Wednesday, December 30, 2009

When distractions are a GOOD thing...

Today my trainer had a rather ingenious way of dealing with Panama's fear of the indoor arena. Instead of fighting his desire to speed up the entire time, she slowed him down by giving him something to think about: ground poles.

We've done ground poles outside, but never inside, and unsurprisingly he treated it like something entirely new. He stalled in front of them, tried to go around them, and when I (coached by my trainer) didn't allow him to do either, jumped over them. Eventually he got used to them and walked over like he was supposed to, so we moved up to the trot.

I also learned one important thing today. My trainer is always telling me to sit back, shoulders back, etc. Well, today, she said it a different way: "Lead with your hips." I did, and found myself relaxing back... and down. Suddenly it all made sense, what I've been doing wrong all this time! Duh! I was pretty pleased with myself — between my new discovery and my trainer's coaching, I was able to sit Panama's spooks much more easily than usual.

In any case, my trainer's idea worked really well — instead of trying to fight Panama's fear, throw a road block in his way and distract him! It made for a much better ride: Instead of having to constantly say "Don't do this," we put something in front of him and said, "Do that." And it worked like a charm!



At December 31, 2009 at 8:13 AM, Anonymous Anonymous said...

Distractions and problems to solve are a great solution and help to hold the horse's attention - and yours too - it's hard to worry when your mind is busy!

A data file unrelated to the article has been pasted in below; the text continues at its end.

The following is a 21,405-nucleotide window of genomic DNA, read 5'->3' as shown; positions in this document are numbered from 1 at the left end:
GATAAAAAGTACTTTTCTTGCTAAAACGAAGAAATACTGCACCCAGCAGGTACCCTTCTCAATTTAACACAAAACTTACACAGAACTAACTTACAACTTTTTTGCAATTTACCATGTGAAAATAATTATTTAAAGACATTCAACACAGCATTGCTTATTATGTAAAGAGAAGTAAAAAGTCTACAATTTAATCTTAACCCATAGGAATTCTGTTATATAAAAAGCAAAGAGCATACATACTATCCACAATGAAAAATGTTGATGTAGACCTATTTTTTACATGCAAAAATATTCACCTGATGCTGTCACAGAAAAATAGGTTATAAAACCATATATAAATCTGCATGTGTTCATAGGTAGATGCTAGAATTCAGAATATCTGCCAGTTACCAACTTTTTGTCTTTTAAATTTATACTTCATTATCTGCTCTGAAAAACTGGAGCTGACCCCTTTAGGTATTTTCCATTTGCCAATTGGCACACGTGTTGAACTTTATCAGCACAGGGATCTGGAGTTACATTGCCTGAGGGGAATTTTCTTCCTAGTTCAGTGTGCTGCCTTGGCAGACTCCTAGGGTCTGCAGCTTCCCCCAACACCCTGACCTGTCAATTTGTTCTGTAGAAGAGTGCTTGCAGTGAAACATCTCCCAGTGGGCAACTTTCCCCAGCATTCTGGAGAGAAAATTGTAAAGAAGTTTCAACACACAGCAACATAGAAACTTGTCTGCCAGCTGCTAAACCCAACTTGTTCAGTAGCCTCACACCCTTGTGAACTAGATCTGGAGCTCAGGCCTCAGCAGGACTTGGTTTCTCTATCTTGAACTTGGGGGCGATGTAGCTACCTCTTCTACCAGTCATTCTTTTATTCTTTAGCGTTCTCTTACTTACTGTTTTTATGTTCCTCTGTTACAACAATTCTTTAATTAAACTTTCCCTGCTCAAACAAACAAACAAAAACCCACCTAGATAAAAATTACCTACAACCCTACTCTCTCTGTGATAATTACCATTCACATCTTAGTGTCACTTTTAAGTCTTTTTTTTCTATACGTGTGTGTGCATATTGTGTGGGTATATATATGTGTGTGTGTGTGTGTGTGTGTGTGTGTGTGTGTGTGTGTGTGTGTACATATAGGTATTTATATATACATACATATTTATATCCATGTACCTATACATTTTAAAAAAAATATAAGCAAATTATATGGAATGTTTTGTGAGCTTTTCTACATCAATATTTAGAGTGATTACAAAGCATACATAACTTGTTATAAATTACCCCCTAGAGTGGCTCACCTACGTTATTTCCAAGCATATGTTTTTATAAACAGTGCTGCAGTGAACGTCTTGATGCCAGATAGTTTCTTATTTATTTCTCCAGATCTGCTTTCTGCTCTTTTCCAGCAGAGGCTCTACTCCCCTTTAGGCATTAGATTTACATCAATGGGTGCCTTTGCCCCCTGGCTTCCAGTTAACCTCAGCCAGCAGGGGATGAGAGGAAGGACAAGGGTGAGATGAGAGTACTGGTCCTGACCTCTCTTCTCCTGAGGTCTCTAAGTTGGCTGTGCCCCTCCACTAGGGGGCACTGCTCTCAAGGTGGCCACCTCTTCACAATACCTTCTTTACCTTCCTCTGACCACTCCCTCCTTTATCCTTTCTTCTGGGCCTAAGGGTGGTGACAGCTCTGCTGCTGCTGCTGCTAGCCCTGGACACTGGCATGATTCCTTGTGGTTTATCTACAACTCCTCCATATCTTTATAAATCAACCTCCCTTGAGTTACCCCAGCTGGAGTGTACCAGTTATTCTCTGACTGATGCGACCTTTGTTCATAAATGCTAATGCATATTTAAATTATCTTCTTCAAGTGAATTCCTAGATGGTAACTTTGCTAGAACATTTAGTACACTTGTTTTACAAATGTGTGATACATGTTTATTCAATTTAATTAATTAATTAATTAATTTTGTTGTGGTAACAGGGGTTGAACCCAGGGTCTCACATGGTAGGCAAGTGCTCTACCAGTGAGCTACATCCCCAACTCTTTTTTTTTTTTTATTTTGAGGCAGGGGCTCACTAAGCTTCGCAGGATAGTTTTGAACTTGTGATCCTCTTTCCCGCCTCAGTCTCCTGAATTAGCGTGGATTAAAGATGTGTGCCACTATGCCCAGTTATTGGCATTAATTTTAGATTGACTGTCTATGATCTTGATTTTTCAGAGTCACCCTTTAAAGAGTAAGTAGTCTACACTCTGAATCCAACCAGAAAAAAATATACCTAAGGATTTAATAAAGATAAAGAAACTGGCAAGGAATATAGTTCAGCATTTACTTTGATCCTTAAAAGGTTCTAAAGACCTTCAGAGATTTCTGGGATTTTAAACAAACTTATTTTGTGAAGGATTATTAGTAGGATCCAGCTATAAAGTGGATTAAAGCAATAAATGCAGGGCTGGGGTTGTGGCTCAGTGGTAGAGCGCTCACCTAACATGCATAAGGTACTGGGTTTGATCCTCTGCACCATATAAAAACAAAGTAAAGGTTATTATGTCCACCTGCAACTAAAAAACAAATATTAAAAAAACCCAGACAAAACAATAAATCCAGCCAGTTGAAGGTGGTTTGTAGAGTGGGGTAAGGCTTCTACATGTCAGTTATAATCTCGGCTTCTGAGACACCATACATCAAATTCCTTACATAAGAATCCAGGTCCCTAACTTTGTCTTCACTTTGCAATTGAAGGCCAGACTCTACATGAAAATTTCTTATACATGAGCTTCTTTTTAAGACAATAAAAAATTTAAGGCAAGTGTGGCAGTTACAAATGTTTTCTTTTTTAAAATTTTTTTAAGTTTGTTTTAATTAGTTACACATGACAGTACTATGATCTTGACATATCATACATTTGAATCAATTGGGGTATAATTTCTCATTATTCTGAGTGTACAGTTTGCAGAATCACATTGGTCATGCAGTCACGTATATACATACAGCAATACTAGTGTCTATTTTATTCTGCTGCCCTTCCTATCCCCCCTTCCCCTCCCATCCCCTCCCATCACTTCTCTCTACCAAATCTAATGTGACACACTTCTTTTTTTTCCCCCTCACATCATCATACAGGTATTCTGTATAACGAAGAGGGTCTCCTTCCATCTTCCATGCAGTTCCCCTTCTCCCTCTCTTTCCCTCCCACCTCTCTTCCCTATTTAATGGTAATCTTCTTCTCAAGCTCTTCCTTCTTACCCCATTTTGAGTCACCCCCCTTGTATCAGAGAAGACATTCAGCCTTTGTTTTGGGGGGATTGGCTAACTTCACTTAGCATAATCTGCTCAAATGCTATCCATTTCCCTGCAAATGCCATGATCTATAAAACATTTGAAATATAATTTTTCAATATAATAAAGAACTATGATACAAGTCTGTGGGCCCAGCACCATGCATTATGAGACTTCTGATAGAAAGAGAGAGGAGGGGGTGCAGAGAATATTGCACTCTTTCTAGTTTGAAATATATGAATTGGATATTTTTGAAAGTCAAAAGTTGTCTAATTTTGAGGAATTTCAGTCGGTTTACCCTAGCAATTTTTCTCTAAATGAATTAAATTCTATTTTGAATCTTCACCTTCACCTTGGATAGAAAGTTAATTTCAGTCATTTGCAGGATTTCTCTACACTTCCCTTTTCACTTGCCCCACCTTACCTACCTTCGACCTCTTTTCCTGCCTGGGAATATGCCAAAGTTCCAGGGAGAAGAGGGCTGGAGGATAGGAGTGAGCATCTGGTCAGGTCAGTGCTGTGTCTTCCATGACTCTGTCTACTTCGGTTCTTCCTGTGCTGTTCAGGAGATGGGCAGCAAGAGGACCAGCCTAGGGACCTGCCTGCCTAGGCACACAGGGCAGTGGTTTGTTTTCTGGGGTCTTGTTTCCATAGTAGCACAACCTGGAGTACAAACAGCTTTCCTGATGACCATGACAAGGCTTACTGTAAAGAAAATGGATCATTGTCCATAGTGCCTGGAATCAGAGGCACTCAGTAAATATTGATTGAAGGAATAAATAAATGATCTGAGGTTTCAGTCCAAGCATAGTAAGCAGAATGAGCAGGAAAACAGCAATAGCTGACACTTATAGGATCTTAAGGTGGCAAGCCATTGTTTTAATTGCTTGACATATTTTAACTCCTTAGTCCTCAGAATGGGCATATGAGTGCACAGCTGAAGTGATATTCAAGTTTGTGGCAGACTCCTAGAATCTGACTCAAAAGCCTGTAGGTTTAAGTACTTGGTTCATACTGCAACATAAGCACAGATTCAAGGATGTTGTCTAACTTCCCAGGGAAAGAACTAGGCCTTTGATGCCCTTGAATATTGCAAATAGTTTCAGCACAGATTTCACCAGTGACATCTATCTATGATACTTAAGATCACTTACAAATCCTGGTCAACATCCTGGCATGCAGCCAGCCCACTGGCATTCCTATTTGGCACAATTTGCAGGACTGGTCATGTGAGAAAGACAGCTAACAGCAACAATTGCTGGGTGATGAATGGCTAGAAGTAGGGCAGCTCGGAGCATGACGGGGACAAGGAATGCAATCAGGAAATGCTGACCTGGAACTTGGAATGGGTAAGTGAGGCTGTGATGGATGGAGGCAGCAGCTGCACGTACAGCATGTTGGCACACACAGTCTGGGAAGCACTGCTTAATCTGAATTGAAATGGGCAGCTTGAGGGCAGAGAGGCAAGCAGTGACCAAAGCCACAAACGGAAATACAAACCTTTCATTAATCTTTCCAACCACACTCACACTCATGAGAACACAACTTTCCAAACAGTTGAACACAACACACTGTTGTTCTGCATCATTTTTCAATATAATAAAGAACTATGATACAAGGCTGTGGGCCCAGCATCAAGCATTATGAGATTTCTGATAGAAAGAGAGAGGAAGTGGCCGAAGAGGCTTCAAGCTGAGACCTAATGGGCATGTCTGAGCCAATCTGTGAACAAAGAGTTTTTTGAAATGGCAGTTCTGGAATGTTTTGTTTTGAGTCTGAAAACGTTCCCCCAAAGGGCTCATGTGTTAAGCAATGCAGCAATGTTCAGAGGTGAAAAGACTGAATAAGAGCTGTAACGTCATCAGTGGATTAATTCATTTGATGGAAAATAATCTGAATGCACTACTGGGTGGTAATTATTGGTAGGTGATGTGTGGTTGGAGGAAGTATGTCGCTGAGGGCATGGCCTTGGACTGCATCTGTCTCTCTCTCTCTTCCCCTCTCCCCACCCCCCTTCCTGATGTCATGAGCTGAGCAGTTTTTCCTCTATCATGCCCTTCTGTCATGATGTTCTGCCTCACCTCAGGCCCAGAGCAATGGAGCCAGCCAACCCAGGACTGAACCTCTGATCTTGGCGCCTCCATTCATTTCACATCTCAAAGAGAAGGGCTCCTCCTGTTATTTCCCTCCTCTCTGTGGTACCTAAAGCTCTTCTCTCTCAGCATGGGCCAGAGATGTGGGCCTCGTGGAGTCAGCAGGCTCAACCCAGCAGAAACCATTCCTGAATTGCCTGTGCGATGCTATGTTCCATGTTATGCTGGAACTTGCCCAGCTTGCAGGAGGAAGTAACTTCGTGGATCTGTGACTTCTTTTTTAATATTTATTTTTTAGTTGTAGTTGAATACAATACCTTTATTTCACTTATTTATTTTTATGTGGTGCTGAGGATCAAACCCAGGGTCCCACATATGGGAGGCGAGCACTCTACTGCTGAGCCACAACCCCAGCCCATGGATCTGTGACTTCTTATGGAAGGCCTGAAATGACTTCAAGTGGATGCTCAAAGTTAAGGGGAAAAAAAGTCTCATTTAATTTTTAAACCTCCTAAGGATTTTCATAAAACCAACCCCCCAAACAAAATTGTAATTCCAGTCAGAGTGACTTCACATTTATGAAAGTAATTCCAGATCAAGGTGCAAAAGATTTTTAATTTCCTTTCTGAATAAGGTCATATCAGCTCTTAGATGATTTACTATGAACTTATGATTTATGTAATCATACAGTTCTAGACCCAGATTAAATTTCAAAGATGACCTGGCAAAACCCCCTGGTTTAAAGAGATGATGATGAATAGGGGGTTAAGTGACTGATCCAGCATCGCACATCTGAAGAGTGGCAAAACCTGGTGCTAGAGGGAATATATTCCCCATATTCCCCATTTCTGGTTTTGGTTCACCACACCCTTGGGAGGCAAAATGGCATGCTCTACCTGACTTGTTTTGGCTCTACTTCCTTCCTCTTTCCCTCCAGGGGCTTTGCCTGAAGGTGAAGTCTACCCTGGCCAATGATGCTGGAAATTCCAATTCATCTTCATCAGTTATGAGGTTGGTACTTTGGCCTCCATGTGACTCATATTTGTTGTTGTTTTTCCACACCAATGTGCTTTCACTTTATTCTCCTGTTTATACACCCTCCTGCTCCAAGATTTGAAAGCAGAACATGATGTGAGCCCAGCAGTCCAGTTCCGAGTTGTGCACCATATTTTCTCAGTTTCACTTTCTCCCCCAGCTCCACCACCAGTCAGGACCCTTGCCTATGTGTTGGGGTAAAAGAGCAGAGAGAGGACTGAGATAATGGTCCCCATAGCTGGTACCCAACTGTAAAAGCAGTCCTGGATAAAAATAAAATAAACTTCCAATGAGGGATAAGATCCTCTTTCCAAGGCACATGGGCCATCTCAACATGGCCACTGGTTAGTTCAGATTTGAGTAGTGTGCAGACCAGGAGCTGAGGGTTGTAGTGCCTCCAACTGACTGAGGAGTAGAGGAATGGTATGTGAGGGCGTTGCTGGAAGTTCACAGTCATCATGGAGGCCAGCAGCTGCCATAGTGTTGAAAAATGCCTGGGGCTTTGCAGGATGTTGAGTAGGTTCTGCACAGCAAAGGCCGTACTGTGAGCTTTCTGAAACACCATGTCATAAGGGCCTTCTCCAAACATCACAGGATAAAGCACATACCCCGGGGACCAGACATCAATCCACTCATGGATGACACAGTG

At December 31, 2009 at 5:38 PM, Blogger Katharine Swan said...

Kate, it did help me too! It gave me something to focus on so that I wouldn't get bored, which I struggle with when we are having to do a lot of walking.

At December 31, 2009 at 10:31 PM, Blogger Nuzzling Muzzles said...

When I was a teacher I always tried to phrase what it was I wanted in the positive instead of focusing on "Don't do this and don't do that." I know all too well that most kids and people have too short of an attention span to listen to an entire sentence. I can say "Don't write your name on the paper," and all they will hear is "Write your name on the paper." Anyway, "lead with your hips" is a nice way to put it. I hope I can remember that phrase next time I ride. Poles are an ingenious diversionary tactic for a scared horse.

At January 1, 2010 at 1:58 PM, Blogger Katharine Swan said...

NM, when I taught preschool and after school programs, I tried to do the same. Positive directions just work so much better than negative directions -- I actually think they tend to stop listening at "Don't"! LOL

Panama was still a little scared of the ground poles, but it was a fear that we could work with, whereas a vague fear of being indoors is much harder to overcome. I think it helped in that respect, too -- working with the ground poles gave him an accomplishment that was tangible and within his reach, which also provides a way to build confidence in his abilities indoors!


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